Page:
2010: MA Boston: Scientific Paper: Air Quality improvement and the prevalence of frequent ear infections in children.
Abstract: OBJECTIVE: To determine whether air quality influences the prevalence of pediatric frequent ear infections and respiratory allergy. STUDY DESIGN: Case-control study. SETTING: Academic medical center. SUBJECTS AND METHODS: The National Health Interview Survey child sample for the calendar years 1997 through 2006 was analyzed, extracting 12-month prevalence data for the following three disease conditions: frequent (>/=3 within 12 months) ear infections, respiratory allergy, and seizures (nonrespiratory control condition). Based on information from the Environmental Protection Agency, yearly historical data for the air quality criteria pollutants carbon monoxide, nitrous dioxide, sulfur dioxide, and particulate matter were tabulated. Graphical and linear regression analyses were conducted to determine the influence of air quality on each of the disease conditions. RESULTS: A total of 126,060 children were studied (51.4% male, mean age 8.6 yrs). Overall, the 12-month prevalence for three or more ear infections, respiratory allergy, and seizures was 6.6%, 11.7%, and 0.7%, respectively. Air quality steadily improved over the study period. Statistically significant positive regression coefficients were obtained for each of the criteria pollutants with ear infections (all P < 0.001), with regression coefficients ranging from 0.007 (particulate matter) to 11.2 (sulfur dioxide). For respiratory allergies, nonstatistically significant regression coefficients for the criteria pollutants were obtained (range <0.001-0.379, all P >/= 0.409). For the nonrespiratory condition seizures, nonsignificant regression coefficients were again identified (all P >/= 0.404). CONCLUSIONS: Better air quality is significantly associated with lower prevalence of pediatric frequent ear infections but is not associated with the prevalence of pediatric respiratory allergy. Improvements in air quality may be implicated in the decreased rates of pediatric ear infections over time.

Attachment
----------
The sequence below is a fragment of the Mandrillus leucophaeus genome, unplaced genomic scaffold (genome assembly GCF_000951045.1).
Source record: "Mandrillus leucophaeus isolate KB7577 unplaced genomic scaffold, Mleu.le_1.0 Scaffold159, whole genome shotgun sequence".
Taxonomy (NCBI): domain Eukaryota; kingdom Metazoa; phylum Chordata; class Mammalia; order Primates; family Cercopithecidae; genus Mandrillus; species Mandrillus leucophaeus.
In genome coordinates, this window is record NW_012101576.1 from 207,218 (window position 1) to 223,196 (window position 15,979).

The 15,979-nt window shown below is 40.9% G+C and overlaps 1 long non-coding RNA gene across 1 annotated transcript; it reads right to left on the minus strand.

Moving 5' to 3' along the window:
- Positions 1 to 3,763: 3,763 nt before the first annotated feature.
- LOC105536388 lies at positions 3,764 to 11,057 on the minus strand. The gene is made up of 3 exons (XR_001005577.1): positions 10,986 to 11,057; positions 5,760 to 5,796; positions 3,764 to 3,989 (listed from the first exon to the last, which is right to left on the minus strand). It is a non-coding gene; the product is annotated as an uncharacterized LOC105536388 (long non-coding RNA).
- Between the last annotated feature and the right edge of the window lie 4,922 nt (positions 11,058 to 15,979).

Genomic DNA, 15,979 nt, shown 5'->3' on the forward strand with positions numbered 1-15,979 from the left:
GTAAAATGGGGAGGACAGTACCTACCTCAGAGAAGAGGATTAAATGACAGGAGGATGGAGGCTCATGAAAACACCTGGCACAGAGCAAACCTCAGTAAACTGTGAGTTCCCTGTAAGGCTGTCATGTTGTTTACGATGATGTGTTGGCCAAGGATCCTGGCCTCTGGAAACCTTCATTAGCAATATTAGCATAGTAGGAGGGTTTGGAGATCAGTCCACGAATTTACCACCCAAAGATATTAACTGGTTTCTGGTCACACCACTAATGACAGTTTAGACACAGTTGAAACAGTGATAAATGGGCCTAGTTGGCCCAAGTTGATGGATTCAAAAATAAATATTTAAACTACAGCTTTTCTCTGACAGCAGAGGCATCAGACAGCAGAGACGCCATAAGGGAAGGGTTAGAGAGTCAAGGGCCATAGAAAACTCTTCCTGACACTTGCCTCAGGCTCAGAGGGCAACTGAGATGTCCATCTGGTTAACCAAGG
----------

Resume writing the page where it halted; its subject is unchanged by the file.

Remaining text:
Affiliation: Department of Otology and Laryngology, Harvard Medical School, Division of Otolaryngology, Brigham and Women’s Hospital, Boston, MA.
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